Event Horizon meets Independence Day: Announcing Exordia, Seth Dickinson’s Sci-Fi Debut | Tor.com

Event Horizon meets Independence Day: Announcing Exordia, Seth Dickinson’s Sci-Fi Debut

Tor.com Publishing is proud to announce that it has acquired Seth Dickinson’s science fiction debut Exordia, a gonzo space opera and alien techno-thriller where Event Horizon meets Annihilation. In the tradition of Crichton, a small team of civilians, soldiers, and scientists investigates the unknowable. The world—and the universe—may be on the line.

The deal was negotiated for World English rights by Jennifer Jackson of the Donald Maass Literary Agency.

As Seth put it himself:

Co-editor Diana M. Pho had this to say:

“I’ve been a huge fan of Seth since The Traitor Baru Cormorant, and I’m jumping at the prospect of working with him on this innovative new turn in his writing career. Exordia is the hard science fiction thriller I’ve been craving: a horror-tinged and meaty exploration of high concept technology that also poses deep metaphysical questions about the human connections we choose to forge. And of course, all of this done in a way that only Seth Dickinson can achieve!”

And from co-editor Ruoxi Chen:

The Traitor Baru Cormorant murdered me emotionally and then Exordia resurrected me in a burst of necromantic scifi glory. It’s got remorseless aliens, spy vs. spy hijinks, mysterious spaceships that transform explorers in horrifying ways, and best frenemies (shamelessly stealing that from Seth) with a wonderfully rich, complicated relationship that (of course) may affect the whole universe. Exordia is a fast-moving, finely tuned, whip-smart space opera that remembers its heart is on Earth. It’ll make you laugh even as it’s reorienting your understanding of how the world works. I can’t wait for readers to see this new side of Seth’s unmistakable writing.”

Exordia will be available in hardcover from Tor.com Publishing in 2020. Read on for a small taste of what readers can expect!


What do you do when you meet an alien in Central Park?

It coils up in the sunlight, fanged and beautiful, eating the turtles who live on the rocks. It tears them in half and plucks the meat from their shells, and all the while it hisses a quiet song. Anna stares at it in delight.

What do you do?

Anna knows what to do. She daydreamed a plan while she was on jury duty, waiting to explain that she is unsuitable for juries, because she makes decisions too quickly and far too finally. What will I do when I see an alien. First she’ll take a picture. Then she’ll sidle up to one of Central Park’s other inhabitants, a Spandex Jogger or a Finance Ballsack or perhaps a woman with an infinitely hostile pursedog. She’ll say check out that costume, which will keep bystanders confused and passive, since nobody wants to look like a rube. While they’re busy taking pictures, Anna will walk right up to the entity and introduce herself. Bam! Anna Rekani seizes the history books as ambassador for Earth!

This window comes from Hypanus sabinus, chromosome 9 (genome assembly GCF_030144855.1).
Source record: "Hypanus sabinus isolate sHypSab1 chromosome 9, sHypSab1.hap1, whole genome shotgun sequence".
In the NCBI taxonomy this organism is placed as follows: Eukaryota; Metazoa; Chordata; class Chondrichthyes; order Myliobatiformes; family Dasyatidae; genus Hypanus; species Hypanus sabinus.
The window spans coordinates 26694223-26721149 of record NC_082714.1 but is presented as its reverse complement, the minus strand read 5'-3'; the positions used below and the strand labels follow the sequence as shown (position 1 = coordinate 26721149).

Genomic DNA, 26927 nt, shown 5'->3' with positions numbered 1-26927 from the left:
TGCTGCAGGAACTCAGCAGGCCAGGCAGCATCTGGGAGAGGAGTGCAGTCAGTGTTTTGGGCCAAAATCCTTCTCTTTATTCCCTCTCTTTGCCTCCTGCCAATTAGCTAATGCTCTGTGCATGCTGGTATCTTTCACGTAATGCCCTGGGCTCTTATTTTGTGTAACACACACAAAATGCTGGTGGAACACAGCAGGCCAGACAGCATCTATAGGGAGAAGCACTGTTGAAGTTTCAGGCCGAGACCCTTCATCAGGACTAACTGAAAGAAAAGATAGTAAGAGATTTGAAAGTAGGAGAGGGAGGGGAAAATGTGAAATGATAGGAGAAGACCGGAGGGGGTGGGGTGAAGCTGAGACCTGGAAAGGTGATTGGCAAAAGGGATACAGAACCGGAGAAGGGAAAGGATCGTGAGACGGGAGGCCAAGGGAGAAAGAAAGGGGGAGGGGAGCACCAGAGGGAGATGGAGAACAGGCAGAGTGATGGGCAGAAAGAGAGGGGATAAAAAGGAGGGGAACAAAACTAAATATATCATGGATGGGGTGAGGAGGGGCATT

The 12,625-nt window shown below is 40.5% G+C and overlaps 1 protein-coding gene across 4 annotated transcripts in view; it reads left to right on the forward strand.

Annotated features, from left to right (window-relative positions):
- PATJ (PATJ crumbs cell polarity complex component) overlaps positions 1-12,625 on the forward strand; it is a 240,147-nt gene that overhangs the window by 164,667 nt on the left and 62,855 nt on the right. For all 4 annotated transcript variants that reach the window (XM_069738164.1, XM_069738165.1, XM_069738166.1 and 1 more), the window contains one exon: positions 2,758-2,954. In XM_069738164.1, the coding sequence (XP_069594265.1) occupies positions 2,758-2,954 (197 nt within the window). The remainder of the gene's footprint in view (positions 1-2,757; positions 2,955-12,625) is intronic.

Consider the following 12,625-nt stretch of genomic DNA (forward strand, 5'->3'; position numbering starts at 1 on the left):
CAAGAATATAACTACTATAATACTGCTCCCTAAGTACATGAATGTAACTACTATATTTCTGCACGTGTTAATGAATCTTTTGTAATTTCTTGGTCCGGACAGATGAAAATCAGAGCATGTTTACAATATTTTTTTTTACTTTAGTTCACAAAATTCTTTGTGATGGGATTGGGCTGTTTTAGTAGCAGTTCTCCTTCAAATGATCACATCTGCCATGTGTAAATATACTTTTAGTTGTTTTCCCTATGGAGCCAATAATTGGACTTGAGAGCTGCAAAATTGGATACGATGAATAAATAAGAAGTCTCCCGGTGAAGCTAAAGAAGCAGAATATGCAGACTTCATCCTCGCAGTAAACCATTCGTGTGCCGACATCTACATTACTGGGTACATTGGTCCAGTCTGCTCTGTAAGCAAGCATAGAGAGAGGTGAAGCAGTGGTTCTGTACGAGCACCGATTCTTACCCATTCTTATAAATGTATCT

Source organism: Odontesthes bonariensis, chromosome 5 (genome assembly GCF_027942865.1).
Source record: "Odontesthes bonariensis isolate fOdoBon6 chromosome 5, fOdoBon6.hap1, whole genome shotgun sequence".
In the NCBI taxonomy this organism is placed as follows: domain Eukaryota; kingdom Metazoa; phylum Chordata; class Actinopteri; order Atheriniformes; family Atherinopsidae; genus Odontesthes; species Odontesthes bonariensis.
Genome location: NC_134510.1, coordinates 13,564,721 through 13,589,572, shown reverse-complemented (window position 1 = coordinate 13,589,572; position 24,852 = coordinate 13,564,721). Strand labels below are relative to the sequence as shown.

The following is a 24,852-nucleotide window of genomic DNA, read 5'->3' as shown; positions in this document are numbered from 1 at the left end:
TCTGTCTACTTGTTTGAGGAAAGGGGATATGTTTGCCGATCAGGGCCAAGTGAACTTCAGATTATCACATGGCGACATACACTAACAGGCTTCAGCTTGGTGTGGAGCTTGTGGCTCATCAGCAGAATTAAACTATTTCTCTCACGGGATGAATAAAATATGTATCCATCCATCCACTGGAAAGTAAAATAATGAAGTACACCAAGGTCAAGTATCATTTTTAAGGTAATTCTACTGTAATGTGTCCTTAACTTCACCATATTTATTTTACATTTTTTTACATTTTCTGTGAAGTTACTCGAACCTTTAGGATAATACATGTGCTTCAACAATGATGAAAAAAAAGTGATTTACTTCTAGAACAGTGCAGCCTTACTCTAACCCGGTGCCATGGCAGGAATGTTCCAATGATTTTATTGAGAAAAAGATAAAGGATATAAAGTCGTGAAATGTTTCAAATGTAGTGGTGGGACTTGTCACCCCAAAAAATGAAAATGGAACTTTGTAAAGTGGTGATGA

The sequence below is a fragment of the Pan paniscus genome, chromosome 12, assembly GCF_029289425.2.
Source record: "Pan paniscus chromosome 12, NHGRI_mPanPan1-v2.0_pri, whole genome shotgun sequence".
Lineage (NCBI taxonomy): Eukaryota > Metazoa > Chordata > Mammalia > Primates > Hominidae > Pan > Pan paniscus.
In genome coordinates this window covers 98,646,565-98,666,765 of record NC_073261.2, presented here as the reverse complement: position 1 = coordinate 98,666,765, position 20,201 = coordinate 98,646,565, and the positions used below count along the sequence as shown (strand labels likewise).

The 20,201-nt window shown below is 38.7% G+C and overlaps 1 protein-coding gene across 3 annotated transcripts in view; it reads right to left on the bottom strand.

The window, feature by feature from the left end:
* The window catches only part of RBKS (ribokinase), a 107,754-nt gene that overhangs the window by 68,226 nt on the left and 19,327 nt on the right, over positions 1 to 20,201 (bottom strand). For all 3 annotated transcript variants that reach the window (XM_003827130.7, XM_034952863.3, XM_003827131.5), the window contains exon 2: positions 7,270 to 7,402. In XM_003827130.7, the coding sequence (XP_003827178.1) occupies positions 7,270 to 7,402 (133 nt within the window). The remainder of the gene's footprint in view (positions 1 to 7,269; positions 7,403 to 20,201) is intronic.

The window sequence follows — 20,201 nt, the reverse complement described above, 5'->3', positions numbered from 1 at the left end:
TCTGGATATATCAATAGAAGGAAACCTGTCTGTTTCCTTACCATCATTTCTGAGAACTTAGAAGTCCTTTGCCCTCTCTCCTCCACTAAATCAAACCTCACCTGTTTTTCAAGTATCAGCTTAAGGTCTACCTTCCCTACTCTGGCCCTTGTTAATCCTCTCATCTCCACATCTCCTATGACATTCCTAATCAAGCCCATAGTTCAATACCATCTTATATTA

What could she say after that? Probably she would beg them to invade: it’s the only way she can imagine forgiveness for her Argentina-sized debt.

It’s the 24th of June, a warm day, a day so nice that Anna wants to argue with it, out of sheer contrarian fury. Anna’s just been fired for disrupting the company culture. This happens a lot. Because of her background as Kurdish war orphan, corporate hiring committees who want to satisfy their Commitment to Diversity in one affordable package see Anna as a real gem (a conflict diamond, specifically). So they hire her, onboard her, photograph her, put her on the pamphlets and the website and their customer-facing diversity campaign, and only then realize that Ciwannaz Rekani comes with a few items of defect:

1) She has an honesty problem, in that she’s too honest, like a German,

2) She does a lot of disruption, but not in the cool post-Uber sense: repeatedly and egregiously she will say, this is stupid, you are stupid, and I refuse to do it until you convince me otherwise,

3) She has probably actually shot people (sometimes this comes out during the company paintball trip). What if Anna reads your No, Anna, What The Fuck email and pulls a Glock in the bathroom? That came up in an HR complaint once. I feel like Anna might Glock me in the bathroom.

Fuck you, Glock hater. Fuck you, New York City. Fuck you, world.

This brings Anna to Central Park, where she can jog angry circuits without stoplights or gym memberships. The problem, she’s beginning to think, is that she doesn’t actually want a job. She doesn’t care about anything that matters to anyone else. For a few minutes as a child Anna held the power of life and death in her sweaty hands, and she did not refuse to wield it.